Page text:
4. Statius, Thebais, 7.220 (1st cent. CE - 1st cent. CE)

5. Valerius Flaccus Gaius, Argonautica, 1.211-1.226, 2.418-2.427, 3.255-3.259, 3.311-3.312, 3.598-3.600, 3.715-3.725, 4.5-4.8, 4.13-4.14, 5.1-5.276, 5.333-5.352, 5.362, 5.392, 5.397, 5.415-5.454, 5.686, 6.477-6.494, 6.496-6.502, 6.606-6.608, 6.752-6.760, 7.4-7.5, 7.22, 7.461, 7.584-7.586, 7.589-7.590, 7.596, 7.632, 7.637-7.638, 8.10-8.15, 8.20-8.23, 8.52, 8.180-8.182, 8.202-8.204, 8.312-8.315, 8.414-8.450 (1st cent. CE - 1st cent. CE)



Subjects of this text:

subject book bibliographic info
aea Heerking and Manuwald, Brill’s Companion to Valerius Flaccus (2014) 123
aeetes Heerking and Manuwald, Brill’s Companion to Valerius Flaccus (2014) 123, 207
aeneas Heerking and Manuwald, Brill’s Companion to Valerius Flaccus (2014) 207, 315
apollonius of rhodes Augoustakis et al., Fides in Flavian Literature (2021) 107
apollonius rhodius Heerking and Manuwald, Brill’s Companion to Valerius Flaccus (2014) 123
argonauts Agri, Reading Fear in Flavian Epic: Emotion, Power, and Stoicism (2022) 117
colchian/colchians Agri, Reading Fear in Flavian Epic: Emotion, Power, and Stoicism (2022) 117
colchis Heerking and Manuwald, Brill’s Companion to Valerius Flaccus (2014) 123
corinth Heerking and Manuwald, Brill’s Companion to Valerius Flaccus (2014) 315
creusa Heerking and Manuwald, Brill’s Companion to Valerius Flaccus (2014) 315
cyzicus Heerking and Manuwald, Brill’s Companion to Valerius Flaccus (2014) 37, 315
dido Heerking and Manuwald, Brill’s Companion to Valerius Flaccus (2014) 207
ekphrasis Heerking and Manuwald, Brill’s Companion to Valerius Flaccus (2014) 315
erginus Heerking and Manuwald, Brill’s Companion to Valerius Flaccus (2014) 37, 42
euripides Heerking and Manuwald, Brill’s Companion to Valerius Flaccus (2014) 315
foreshadowing Heerking and Manuwald, Brill’s Companion to Valerius Flaccus (2014) 37, 315
hecate Heerking and Manuwald, Brill’s Companion to Valerius Flaccus (2014) 207
hercules Heerking and Manuwald, Brill’s Companion to Valerius Flaccus (2014) 42, 123
homer Heerking and Manuwald, Brill’s Companion to Valerius Flaccus (2014) 123, 207, 315
idmon Heerking and Manuwald, Brill’s Companion to Valerius Flaccus (2014) 37, 42
jason Agri, Reading Fear in Flavian Epic: Emotion, Power, and Stoicism (2022) 117; Augoustakis et al., Fides in Flavian Literature (2021) 107; Heerking and Manuwald, Brill’s Companion to Valerius Flaccus (2014) 37, 42
juno (see also hera) Heerking and Manuwald, Brill’s Companion to Valerius Flaccus (2014) 123
jupiter (see also zeus) Heerking and Manuwald, Brill’s Companion to Valerius Flaccus (2014) 123, 205
lemnos Heerking and Manuwald, Brill’s Companion to Valerius Flaccus (2014) 42
lycus Heerking and Manuwald, Brill’s Companion to Valerius Flaccus (2014) 42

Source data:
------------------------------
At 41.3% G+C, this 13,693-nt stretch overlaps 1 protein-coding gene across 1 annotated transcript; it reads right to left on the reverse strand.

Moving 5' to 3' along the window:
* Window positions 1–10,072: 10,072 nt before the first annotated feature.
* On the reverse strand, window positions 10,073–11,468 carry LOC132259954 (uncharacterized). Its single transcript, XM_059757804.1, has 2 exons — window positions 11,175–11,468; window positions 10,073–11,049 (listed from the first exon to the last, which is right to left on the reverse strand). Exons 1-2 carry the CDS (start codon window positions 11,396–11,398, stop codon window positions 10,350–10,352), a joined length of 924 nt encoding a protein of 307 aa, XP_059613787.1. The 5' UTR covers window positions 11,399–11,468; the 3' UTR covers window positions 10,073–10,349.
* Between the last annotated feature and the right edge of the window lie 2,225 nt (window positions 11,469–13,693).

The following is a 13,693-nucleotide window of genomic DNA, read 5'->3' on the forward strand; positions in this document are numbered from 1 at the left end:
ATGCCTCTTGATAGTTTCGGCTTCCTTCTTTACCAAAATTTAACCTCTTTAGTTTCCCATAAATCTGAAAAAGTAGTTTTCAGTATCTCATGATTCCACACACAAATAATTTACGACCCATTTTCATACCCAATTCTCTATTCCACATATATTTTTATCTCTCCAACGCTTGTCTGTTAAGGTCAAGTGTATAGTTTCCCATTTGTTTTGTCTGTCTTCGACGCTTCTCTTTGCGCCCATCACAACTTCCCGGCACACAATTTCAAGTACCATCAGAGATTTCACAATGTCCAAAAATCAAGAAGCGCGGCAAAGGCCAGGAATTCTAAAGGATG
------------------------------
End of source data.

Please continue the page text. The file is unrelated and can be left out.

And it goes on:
medea, arg. Agri, Reading Fear in Flavian Epic: Emotion, Power, and Stoicism (2022) 117
medea, as proserpina Agri, Reading Fear in Flavian Epic: Emotion, Power, and Stoicism (2022) 117
medea Augoustakis et al., Fides in Flavian Literature (2021) 107; Heerking and Manuwald, Brill’s Companion to Valerius Flaccus (2014) 37, 123, 205, 207, 315
minerva (see also athena, pallas)\u2003 Heerking and Manuwald, Brill’s Companion to Valerius Flaccus (2014) 205
misenus Heerking and Manuwald, Brill’s Companion to Valerius Flaccus (2014) 37
nausicaa Heerking and Manuwald, Brill’s Companion to Valerius Flaccus (2014) 123, 207, 315
odysseus (see also ulysses) Heerking and Manuwald, Brill’s Companion to Valerius Flaccus (2014) 123, 207
ovid Heerking and Manuwald, Brill’s Companion to Valerius Flaccus (2014) 315
phasis Heerking and Manuwald, Brill’s Companion to Valerius Flaccus (2014) 37, 123
phrixus Heerking and Manuwald, Brill’s Companion to Valerius Flaccus (2014) 207
seneca the younger Heerking and Manuwald, Brill’s Companion to Valerius Flaccus (2014) 315
simile Heerking and Manuwald, Brill’s Companion to Valerius Flaccus (2014) 42, 123, 205, 315
sirius (dog star) Heerking and Manuwald, Brill’s Companion to Valerius Flaccus (2014) 123
sol Heerking and Manuwald, Brill’s Companion to Valerius Flaccus (2014) 315
symplegades (cyanaean rocks) Heerking and Manuwald, Brill’s Companion to Valerius Flaccus (2014) 37
tiphys Heerking and Manuwald, Brill’s Companion to Valerius Flaccus (2014) 37, 42
tragedy' Heerking and Manuwald, Brill’s Companion to Valerius Flaccus (2014) 315
valerius flaccus fides in Augoustakis et al., Fides in Flavian Literature (2021) 107
virgil Heerking and Manuwald, Brill’s Companion to Valerius Flaccus (2014) 37, 207, 315
vulcan Heerking and Manuwald, Brill’s Companion to Valerius Flaccus (2014) 315